U.S. Lifts Temporary Ban on Avocados From Mexico
The United States lifted a temporary ban on avocados from Mexico on Friday, allowing exports of the fruit to resume, the U.S. Department of Agriculture said.
The ban had been issued on Feb. 11 after a verbal threat was made to a U.S. inspector working in the country. That prompted the U.S.D.A. to warn that the suspension would “remain in place for as long as necessary to ensure the appropriate actions are taken” to secure the safety of inspection service personnel working in Mexico.
On Friday, the department said in a statement that it worked with agencies in Mexico to enact more safety measures for its inspectors. It did not elaborate on those measures.
“The safety of U.S.D.A. employees simply doing their jobs is of paramount importance,” the department said. “U.S.D.A. is appreciative of the positive, collaborative relationship between the United States and Mexico that made resolution of this issue possible in a timely manner.”
The ban had been expected to negatively affect the western state of Michoacán in Mexico, the only region approved in Mexico to send avocados to the United States.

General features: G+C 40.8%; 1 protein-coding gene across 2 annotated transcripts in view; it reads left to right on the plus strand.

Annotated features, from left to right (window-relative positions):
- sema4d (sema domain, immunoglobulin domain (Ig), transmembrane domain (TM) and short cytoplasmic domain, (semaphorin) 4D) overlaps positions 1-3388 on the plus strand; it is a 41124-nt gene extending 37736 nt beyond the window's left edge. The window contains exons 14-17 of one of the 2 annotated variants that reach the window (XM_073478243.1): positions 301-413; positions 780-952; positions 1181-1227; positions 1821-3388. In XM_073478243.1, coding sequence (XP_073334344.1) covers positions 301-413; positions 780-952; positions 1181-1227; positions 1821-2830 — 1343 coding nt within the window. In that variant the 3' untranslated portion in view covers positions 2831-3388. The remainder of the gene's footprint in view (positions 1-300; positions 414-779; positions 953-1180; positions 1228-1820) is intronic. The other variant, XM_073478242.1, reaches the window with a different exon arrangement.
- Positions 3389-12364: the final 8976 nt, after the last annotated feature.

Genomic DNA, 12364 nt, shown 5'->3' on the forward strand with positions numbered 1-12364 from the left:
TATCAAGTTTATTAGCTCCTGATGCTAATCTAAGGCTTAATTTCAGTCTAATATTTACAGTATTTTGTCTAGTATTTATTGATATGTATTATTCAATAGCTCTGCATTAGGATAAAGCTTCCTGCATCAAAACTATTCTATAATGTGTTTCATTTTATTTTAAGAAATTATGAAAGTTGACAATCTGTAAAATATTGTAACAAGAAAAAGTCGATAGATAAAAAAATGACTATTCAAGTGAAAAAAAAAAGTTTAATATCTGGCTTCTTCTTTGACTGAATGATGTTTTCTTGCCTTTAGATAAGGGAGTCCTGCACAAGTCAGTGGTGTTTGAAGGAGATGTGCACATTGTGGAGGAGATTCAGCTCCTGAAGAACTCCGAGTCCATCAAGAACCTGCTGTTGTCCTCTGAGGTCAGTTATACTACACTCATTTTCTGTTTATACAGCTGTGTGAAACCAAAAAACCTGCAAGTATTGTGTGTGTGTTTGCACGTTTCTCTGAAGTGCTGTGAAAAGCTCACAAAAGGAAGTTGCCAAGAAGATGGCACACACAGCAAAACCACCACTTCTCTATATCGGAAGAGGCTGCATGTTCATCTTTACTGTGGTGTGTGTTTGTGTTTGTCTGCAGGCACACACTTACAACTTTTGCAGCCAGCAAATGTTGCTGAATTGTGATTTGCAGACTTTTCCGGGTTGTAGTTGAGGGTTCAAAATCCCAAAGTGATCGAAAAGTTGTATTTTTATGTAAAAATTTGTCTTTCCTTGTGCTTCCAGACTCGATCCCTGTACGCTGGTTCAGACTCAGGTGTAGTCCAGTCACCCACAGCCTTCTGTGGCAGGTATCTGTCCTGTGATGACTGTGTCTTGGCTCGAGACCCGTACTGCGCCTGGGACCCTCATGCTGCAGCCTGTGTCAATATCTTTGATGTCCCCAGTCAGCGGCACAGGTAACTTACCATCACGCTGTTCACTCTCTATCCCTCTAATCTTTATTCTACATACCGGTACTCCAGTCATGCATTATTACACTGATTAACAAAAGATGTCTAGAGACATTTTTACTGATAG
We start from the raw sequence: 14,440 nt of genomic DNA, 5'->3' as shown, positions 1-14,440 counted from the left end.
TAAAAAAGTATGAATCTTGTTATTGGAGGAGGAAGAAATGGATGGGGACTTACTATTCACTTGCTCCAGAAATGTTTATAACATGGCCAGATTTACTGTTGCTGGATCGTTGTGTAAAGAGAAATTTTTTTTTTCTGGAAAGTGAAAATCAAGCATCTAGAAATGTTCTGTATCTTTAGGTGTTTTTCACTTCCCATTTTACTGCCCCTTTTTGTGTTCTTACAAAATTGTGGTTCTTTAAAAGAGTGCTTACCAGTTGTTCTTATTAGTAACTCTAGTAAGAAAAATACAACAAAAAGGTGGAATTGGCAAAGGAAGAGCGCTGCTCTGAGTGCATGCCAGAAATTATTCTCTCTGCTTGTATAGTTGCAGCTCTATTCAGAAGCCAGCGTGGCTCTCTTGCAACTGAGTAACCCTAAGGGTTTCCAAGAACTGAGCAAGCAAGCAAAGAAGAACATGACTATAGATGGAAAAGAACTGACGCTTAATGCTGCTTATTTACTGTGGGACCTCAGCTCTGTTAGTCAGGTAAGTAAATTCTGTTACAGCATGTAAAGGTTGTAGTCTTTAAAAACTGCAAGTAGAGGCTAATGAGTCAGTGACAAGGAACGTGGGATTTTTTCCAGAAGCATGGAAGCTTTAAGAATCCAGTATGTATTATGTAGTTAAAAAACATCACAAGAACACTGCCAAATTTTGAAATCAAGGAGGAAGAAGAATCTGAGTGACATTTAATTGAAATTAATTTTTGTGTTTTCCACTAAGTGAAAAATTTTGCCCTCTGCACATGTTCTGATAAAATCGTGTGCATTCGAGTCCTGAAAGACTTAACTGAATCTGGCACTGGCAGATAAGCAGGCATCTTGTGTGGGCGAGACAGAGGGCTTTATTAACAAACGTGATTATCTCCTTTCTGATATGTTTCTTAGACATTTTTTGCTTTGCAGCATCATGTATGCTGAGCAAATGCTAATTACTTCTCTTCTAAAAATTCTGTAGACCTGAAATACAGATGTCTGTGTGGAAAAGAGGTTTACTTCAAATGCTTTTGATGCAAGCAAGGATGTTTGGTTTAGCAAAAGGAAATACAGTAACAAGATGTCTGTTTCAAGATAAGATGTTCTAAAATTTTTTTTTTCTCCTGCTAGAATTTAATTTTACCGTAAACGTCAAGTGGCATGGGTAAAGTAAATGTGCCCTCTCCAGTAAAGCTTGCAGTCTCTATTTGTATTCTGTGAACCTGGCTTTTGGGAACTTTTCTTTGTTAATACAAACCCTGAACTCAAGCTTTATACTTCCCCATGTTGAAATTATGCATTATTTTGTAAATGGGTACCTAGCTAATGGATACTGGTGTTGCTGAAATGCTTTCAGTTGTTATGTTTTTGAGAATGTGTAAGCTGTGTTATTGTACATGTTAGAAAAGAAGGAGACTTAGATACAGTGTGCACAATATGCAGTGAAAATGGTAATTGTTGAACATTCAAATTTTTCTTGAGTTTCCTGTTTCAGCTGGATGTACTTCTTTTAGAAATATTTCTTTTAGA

Annual exports there total nearly $3 billion, with the bulk going to the United States, where 80 percent of the avocados consumed come from Mexico and the average price of $1.43 an avocado was already nearly 11 percent higher than a year ago.
Details of the threat made to the employee were not made public. However, the avocado industry has attracted the interest in the past decade of drug cartels, which have become more fragmented and sought ways to diversify their illicit income streams.
The Association of Avocado Exporting Producers and Packers of Mexico, which represents 29,000 avocado farmers and 65 packing houses in Michoacán, said in a statement on Friday that it proposed the creation of an “intelligence and security unit” within the association that would “support the export program.”
Both countries agreed to the proposal, which also included a security plan from the government of Michoacán, though specifics of that plan were not released.
Armando López Orduña, the director general of the association, thanked Mexico and the United States, saying that their support had avoided, “to the extent possible, the impact on supply.”
The export of Mexican avocados to the United States is set to resume on Monday.
The ban came just before one of the biggest events for the avocado industry, the Super Bowl. Concerns had been growing over whether the ban would affect the industry’s other big day in the year, Cinco de Mayo.
Mark Davidson, an administrator at the Animal and Plant Health Inspection Service’s plant protection and quarantine program, said in a statement that all parties were glad to see a resolution.
“The popularity of Mexican avocados is undeniable,” he said.